(Nov. 7, 2012) — The American Trucking Associations released an analysis of the truck driver shortage, concluding that it has the potential to grow to 239,000 drivers over the next decade.
The current shortage, estimated by ATA to be in the 25,000 range, is acute and limited primarily to the truckload sector of the industry; but that long-term trends could cause the shortage to explode in the next decade, ATA says.
“Carriers and fleet executives have begun expressing concern about their ability to identify and hire qualified professional drivers,” ATA Chief Economist Bob Costello said, “and with this report, we tried to identify where the impacts were being felt the most, why the shortage is increasingly worrisome and why it has the potential to get worse.”
“On average, trucking will need to recruit nearly 100,000 new drivers every year to keep up with demand for drivers,” Costello said, “with nearly two-thirds of the need coming from industry growth and retirements.”
The paper, echoes many of the same themes highlighted earlier this year by the Canadian Trucking Alliance in an eye-opening Blue Ribbon Task Force report on the Driver Shortage. That report examined the root causes of the driver shortage and several potential solutions for the trucking industry to undertake.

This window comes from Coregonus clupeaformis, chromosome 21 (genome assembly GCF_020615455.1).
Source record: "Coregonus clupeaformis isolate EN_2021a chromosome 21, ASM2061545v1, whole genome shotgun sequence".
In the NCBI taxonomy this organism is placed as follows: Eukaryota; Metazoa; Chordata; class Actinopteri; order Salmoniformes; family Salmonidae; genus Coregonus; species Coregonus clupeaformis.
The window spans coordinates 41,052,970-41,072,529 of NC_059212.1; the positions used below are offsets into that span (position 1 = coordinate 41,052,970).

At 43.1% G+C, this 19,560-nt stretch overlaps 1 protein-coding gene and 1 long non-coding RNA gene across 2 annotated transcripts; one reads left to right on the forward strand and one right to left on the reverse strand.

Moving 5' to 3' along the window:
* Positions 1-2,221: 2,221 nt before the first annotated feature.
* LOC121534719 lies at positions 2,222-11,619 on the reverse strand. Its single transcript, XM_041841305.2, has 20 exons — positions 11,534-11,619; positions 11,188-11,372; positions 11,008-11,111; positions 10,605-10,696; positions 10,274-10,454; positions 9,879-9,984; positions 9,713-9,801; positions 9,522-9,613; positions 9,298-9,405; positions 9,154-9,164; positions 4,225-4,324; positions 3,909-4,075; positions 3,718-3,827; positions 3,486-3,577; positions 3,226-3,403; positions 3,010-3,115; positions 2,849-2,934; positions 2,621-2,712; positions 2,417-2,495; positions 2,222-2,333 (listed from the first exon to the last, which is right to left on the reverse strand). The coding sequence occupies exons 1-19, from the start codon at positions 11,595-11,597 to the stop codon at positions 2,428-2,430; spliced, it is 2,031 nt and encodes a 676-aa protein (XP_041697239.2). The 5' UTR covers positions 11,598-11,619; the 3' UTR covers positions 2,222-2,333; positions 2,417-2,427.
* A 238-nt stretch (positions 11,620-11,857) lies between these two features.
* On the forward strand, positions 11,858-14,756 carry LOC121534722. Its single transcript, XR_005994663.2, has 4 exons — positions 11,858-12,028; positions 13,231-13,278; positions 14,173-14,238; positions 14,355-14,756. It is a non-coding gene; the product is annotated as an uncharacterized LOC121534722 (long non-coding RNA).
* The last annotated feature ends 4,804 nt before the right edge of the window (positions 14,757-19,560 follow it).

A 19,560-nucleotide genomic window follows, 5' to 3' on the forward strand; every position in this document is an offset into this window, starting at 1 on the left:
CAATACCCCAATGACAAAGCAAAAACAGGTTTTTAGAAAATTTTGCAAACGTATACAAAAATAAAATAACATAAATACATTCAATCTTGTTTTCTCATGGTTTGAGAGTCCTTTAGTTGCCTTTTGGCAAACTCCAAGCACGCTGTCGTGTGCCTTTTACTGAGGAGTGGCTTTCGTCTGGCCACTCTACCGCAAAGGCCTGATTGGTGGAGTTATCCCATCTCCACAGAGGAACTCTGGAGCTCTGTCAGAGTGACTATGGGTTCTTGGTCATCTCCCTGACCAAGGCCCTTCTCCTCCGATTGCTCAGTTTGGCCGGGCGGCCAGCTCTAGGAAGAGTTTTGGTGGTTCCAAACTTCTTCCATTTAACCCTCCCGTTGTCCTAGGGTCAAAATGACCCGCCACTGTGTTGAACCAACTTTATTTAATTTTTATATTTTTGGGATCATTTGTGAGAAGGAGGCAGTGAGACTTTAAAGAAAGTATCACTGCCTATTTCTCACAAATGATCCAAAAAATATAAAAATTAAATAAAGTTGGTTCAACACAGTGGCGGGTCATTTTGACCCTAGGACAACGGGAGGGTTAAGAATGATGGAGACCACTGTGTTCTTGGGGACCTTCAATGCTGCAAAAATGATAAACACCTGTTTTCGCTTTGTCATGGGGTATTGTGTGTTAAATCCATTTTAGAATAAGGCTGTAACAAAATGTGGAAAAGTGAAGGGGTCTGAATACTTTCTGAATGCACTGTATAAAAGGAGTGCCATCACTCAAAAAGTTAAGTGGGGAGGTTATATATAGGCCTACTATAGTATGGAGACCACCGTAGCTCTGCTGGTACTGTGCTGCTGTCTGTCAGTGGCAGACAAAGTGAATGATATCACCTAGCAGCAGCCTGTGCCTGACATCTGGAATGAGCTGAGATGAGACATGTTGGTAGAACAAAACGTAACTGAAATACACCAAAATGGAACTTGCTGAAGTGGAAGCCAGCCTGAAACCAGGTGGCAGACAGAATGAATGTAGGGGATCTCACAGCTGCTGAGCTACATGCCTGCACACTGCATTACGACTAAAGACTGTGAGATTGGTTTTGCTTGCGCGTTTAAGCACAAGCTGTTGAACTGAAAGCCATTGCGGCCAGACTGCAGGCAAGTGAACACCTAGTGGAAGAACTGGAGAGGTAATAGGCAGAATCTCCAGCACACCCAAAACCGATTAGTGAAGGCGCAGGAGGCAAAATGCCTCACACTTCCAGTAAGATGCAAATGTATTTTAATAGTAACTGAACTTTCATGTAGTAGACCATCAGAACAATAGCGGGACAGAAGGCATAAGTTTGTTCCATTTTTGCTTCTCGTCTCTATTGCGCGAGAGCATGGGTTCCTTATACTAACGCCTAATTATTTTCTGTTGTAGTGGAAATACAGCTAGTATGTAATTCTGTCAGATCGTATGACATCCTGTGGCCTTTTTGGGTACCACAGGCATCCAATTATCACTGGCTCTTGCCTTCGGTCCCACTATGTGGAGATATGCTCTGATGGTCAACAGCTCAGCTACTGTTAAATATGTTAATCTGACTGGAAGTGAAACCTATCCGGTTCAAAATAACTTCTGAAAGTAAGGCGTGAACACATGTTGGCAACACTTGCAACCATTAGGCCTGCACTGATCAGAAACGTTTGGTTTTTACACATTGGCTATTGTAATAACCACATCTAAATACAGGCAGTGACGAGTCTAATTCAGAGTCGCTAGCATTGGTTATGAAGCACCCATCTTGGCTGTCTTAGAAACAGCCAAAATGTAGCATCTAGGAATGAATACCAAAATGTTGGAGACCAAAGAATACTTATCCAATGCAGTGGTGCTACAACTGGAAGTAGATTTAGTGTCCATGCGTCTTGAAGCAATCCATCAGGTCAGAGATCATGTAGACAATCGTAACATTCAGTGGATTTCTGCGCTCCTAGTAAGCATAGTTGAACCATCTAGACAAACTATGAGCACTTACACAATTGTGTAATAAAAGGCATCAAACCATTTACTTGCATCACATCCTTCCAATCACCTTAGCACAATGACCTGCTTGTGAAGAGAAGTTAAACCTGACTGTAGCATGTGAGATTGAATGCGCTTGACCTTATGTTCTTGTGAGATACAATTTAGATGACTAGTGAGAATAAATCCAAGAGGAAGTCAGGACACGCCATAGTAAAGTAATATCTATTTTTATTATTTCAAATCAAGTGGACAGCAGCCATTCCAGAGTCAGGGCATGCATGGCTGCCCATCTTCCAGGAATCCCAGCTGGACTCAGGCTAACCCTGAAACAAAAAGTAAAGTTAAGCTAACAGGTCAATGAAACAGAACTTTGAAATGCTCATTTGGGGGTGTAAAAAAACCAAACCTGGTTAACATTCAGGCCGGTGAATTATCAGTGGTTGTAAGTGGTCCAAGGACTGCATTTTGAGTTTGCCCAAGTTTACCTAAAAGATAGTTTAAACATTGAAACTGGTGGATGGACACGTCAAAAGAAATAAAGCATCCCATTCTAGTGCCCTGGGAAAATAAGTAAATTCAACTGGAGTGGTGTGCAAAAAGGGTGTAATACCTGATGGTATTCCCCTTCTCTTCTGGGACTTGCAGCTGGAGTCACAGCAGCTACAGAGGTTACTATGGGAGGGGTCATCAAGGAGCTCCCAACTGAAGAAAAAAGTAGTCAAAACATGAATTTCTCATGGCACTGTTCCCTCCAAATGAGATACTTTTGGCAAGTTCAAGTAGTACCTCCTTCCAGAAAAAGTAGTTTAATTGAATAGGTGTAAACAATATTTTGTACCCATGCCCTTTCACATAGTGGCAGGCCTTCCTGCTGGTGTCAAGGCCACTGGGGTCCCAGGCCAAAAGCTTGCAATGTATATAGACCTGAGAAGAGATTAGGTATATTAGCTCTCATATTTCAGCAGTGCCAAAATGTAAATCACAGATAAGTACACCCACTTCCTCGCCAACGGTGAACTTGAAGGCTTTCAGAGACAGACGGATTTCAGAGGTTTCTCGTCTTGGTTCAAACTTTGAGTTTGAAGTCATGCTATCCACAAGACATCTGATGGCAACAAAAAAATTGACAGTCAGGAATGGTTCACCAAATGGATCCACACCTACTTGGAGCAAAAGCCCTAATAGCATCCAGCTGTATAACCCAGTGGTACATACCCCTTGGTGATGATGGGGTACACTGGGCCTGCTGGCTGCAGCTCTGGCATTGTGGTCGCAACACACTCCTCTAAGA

The ATA paper states that while private fleets and less-than-truckload carriers may have some difficulty hiring drivers, the bulk of the shortage was confined to long-haul, over-the-road truckload carriers.
In addition to industry growth, retirements and drivers voluntarily changing careers, ATA believes certain government regulations – chiefly the yet-to-be-implemented hours-of-service changes and the federal government’s driver and carrier oversight program: Compliance, Safety, Accountability – will exacerbate the driver shortage, while the industry’s transition to electronic logging is unlikely to have a significant impact.